I hate writing long posts, but I also often have a lot of background material to cover before I'm able to express what I mean. So I've got to choose between either writing a short post that will only be understood by people who share my background, or a long post that will be accessible to all, at the cost of making it boring for those who already know the background.
In an ideal world, every publication that tries to expand on the frontier will also serve as an adequate entry point for newcomers to the field. Not in the sense that everyone should immediately be able to understand the novel contribution, but in the sense that a newcomer reading it will learn what the prerequisites are, and where they may learn them.
The standard way academia tries to handle this is by mandating a highly structured introduction where you reference foundational work related to what you're doing. But this is highly inefficient, and thoroughly unfun for the writer. Plus, it requires you to redo that introduction every time you wish to explain something new.
Personal knowledge management systems exemplify a nice alternative. When I'm writing notes to myself, it's essential that I don't waste words on trying to contextualise exactly where in my network of related ideas this fits in. Instead, I simply wrap prerequisite terms or statements inside double brackets [], and that automatically creates an internal link to where I've got that explained. Note titles are like APIs that let me import context I've already defined elsewhere.
But for this to work in a collaborative setting, it's important that readers don't have to open a new tab every time they wish to import context. As an alternative, notice how when you hover over this link to the Arbital wiki, it opens a box so you can quickly check the contents without taking your eyes off where you were in this post.
Thus, I would love if the EA forum had an interface for writing personal wikis in one's profile. I could then write up my prerequisites in cohesive entries, allowing me to write public posts faster, with fewer redundancies, and catered to a wider range of reader familiarity.
The EA forum already hosts its own wiki that everyone can edit, but I wouldn't dream of using it for my own concepts that are only relevant within my own paradigm. It does, however, mean that the facility is there, and it could require less development time to copy the design into profile pages.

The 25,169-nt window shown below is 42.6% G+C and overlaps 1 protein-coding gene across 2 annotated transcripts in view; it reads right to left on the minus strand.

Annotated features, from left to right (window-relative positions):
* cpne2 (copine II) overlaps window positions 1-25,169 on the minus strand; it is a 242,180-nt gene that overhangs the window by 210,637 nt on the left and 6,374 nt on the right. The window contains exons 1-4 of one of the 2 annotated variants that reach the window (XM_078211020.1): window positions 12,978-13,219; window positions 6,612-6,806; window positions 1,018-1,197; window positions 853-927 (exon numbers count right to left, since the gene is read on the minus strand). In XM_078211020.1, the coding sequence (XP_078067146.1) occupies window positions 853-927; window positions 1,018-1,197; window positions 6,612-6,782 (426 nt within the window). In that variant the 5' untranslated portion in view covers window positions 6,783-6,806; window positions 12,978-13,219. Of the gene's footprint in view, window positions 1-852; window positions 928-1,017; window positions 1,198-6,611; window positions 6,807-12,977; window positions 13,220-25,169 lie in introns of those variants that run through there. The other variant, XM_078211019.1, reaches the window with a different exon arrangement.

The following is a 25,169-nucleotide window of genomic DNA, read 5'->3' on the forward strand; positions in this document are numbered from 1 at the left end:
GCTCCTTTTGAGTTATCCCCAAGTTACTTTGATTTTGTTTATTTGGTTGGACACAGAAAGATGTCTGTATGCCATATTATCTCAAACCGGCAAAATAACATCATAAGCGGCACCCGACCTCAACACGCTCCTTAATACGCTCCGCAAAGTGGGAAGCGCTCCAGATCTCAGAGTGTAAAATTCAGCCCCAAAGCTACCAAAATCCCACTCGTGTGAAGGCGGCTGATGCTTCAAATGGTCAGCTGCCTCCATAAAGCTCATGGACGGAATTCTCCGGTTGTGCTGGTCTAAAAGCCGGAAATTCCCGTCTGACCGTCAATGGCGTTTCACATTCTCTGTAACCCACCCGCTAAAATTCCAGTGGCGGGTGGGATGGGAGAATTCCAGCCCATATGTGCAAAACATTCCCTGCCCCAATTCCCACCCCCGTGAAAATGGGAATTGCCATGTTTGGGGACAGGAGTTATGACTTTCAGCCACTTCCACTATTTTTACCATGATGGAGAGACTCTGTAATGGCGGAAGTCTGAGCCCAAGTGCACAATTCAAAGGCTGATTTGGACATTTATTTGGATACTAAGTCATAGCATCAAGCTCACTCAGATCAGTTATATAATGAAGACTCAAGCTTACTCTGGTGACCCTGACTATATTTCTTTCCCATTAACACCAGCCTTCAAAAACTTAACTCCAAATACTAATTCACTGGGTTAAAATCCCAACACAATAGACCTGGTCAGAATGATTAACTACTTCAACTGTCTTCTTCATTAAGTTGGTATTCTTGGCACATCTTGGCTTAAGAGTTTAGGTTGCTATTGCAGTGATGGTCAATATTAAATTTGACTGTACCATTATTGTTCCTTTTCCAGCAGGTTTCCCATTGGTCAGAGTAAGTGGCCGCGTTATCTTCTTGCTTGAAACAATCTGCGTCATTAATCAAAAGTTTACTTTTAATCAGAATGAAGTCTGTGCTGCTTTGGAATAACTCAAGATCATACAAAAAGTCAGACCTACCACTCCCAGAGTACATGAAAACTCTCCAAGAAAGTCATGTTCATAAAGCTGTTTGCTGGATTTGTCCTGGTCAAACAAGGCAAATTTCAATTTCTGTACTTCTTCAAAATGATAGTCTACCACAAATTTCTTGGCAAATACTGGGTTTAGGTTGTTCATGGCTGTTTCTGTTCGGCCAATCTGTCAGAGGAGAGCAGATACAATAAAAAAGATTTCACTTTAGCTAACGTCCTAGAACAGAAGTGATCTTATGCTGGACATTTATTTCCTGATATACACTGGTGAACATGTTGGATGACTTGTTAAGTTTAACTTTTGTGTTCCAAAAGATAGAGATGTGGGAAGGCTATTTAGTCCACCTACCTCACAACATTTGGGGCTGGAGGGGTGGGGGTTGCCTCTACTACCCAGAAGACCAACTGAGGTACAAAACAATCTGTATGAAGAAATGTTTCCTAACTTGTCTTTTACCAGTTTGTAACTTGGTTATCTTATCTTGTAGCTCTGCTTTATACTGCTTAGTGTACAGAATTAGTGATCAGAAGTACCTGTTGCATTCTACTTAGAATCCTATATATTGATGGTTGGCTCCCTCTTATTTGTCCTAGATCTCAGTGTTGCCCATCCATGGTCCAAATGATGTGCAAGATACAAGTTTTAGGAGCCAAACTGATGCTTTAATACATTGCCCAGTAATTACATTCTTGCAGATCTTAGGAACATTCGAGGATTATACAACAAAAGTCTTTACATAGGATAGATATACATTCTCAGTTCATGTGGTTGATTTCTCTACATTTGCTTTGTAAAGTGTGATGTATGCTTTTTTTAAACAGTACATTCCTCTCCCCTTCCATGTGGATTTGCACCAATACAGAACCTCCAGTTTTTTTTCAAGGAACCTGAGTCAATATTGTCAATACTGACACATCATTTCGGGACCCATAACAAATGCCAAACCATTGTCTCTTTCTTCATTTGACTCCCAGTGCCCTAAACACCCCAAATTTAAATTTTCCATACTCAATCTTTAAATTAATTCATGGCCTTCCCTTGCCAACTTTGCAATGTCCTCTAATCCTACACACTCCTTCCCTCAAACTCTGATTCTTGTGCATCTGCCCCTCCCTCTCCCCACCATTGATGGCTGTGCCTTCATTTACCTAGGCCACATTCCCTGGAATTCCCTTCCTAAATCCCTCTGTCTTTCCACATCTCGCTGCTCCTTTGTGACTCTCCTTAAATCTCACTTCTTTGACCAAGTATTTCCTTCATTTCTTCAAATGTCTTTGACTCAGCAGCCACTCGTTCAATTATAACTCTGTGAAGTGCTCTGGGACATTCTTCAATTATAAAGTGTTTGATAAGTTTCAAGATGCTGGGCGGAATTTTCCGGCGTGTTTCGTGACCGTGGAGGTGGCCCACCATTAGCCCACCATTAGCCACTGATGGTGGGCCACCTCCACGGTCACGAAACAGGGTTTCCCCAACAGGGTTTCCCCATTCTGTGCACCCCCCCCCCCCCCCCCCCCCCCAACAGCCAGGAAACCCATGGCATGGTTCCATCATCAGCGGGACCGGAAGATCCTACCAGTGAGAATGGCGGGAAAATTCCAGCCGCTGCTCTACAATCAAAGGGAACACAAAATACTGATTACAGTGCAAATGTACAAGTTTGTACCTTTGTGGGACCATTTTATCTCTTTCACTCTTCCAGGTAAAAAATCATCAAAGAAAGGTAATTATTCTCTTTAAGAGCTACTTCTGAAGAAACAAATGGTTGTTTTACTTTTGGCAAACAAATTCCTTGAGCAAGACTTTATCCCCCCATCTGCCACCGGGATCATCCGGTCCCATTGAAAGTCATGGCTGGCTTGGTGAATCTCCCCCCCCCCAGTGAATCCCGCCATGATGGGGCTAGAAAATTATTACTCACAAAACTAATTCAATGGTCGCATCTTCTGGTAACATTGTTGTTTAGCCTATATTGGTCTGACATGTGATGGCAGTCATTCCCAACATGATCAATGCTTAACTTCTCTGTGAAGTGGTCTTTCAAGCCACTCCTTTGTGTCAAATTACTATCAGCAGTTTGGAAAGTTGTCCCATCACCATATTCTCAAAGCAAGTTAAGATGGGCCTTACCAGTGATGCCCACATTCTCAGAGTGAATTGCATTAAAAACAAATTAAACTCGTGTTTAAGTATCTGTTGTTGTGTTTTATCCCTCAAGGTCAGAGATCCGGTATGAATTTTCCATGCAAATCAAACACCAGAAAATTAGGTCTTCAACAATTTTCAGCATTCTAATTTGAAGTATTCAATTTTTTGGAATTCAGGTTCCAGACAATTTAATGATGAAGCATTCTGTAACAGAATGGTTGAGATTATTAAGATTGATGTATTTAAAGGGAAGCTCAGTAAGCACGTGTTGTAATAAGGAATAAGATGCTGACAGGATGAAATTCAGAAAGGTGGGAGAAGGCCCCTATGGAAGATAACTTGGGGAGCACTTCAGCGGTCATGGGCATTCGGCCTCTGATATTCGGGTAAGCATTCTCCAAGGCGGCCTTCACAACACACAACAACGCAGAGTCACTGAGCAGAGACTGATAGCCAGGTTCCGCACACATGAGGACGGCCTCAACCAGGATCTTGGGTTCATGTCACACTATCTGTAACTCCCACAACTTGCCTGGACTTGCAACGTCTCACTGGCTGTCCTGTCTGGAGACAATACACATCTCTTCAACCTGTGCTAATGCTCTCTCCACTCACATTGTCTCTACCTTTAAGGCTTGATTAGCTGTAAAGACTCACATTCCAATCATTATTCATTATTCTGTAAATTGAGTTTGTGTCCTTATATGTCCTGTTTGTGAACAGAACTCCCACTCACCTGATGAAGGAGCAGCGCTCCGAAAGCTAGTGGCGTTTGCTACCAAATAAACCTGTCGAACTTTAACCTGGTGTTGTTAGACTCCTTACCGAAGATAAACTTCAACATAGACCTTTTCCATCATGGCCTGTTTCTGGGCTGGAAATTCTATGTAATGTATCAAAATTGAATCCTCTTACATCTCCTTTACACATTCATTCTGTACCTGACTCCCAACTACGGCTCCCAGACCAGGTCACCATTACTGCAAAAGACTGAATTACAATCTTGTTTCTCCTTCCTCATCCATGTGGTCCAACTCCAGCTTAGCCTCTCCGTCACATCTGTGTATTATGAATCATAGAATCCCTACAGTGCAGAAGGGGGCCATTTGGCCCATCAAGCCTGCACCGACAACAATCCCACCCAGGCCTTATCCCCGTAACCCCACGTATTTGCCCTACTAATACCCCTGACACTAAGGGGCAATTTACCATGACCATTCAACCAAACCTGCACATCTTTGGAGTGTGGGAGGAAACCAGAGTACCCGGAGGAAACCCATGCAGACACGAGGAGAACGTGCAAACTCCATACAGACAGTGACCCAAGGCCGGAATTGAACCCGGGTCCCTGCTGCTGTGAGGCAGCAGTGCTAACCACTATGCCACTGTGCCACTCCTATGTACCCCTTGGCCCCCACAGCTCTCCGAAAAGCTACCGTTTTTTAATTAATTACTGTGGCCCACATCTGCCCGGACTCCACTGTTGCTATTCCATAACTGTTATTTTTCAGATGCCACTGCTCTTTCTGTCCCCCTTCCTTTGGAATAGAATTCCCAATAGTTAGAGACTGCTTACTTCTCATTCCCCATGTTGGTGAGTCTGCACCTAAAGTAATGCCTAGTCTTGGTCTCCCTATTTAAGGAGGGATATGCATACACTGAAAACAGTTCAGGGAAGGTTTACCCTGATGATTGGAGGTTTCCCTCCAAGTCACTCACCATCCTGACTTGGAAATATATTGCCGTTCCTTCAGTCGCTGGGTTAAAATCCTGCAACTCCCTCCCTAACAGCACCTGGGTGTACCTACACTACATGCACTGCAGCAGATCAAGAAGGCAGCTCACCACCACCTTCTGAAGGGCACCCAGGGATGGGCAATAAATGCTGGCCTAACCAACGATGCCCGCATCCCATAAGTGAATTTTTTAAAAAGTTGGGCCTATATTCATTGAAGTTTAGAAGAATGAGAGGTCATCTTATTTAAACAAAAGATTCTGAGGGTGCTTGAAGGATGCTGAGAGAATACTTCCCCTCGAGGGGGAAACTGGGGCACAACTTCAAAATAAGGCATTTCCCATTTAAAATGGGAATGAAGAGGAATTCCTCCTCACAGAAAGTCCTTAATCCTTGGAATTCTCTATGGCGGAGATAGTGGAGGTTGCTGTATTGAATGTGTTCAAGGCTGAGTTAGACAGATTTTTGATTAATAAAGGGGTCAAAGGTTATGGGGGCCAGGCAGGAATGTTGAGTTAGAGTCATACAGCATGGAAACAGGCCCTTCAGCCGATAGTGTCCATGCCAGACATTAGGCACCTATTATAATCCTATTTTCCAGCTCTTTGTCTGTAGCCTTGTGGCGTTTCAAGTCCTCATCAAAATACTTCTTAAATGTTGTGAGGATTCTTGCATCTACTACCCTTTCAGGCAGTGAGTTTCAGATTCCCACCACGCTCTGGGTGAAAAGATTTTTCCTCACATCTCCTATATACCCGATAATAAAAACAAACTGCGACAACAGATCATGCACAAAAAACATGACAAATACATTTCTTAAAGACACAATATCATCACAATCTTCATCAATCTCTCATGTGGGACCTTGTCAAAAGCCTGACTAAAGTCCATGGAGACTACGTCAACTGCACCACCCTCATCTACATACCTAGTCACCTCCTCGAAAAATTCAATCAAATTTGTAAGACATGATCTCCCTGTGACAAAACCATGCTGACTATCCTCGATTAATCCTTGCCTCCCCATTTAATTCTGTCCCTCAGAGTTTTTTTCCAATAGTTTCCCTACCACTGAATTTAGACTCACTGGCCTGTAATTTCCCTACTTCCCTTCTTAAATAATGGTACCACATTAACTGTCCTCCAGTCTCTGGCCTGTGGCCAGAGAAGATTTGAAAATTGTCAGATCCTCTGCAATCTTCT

Here's how it could look. (Arbitrarily using Lizka's profile for the example, sorry!)
Semi-public working environments
An additional benefit to this is that it introduces another rung on the ladder between "unpolished, private" and "polished, frontpage". I'm probably not alone in having a lot of ideas that I feel are too unprepared to make a public post out of, yet I would still like to be able to easily refer to them in discussions. Having a place for it integrated into something I already use helps nudge me to write them up without having to maintain my own blog.
Besides, we should encourage people to work with the garage door up. Too many people walk around with the illusion that "real" scientists only ever make well-measured statements and never make mistakes. The truth is more like, you cannot learn to produce anything valuable unless you're comfortable with taking your own crazy ideas seriously, and most of your ideas are misses that will look embarrassing in hindsight.
If you have someone you think is extremely talented at doing what they do (e.g. research), the most effective way to learn from them often isn't from their public presentations. If instead you could witness the methodological mess behind how they produce what they produce, it might help break some illusions, and you might find hidden patterns that reveal to you why it has to be that particular mess if the aim is to be effective.
As an example, let's say I'm writing up a new discovery, and "grokking" happens to be a prerequisite concept to understand my contribution. I could introduce my discovery with...
"The term 'grokking' was coined by OpenAI researchers in 2022 and it refers a particular pattern in a graph that occurs given the following circumstances..."
...or I could simply use the term while explaining my contribution, and that gives me an opportunity to link back to where the prerequisite is explained.
Take a look at how Gwern's website does hover-over popups with the option of pinning them, moving them, and even open up new boxes from within. It's the most beautiful implementation of this I know of. Andy Matuschak's Evergreen Garden notes also shows a neat way of doing it, and I highly recommend exploring them to learn an alternative to the linear kind of reading/writing most of us are unfortunately used to.